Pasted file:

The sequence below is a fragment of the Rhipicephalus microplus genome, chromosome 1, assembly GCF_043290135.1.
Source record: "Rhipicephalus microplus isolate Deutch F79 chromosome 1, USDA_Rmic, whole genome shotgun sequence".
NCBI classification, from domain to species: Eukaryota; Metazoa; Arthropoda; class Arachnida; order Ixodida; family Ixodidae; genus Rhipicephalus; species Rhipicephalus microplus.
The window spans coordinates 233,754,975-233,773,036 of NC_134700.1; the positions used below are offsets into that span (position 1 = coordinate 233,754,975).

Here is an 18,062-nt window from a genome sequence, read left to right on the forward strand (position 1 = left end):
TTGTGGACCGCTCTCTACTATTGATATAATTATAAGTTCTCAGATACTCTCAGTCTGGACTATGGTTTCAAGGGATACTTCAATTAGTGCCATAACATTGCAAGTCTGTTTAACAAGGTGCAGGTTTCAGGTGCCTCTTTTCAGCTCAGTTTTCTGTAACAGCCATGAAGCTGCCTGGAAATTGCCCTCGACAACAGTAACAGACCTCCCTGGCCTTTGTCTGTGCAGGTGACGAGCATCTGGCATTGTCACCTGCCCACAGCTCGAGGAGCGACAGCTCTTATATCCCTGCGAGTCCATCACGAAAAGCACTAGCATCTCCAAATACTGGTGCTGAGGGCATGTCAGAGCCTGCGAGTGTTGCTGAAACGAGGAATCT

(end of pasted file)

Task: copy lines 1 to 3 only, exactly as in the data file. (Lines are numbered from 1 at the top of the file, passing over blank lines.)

The sequence below is a fragment of the Rhipicephalus microplus genome, chromosome 1, assembly GCF_043290135.1.
Source record: "Rhipicephalus microplus isolate Deutch F79 chromosome 1, USDA_Rmic, whole genome shotgun sequence".
NCBI classification, from domain to species: Eukaryota; Metazoa; Arthropoda; class Arachnida; order Ixodida; family Ixodidae; genus Rhipicephalus; species Rhipicephalus microplus.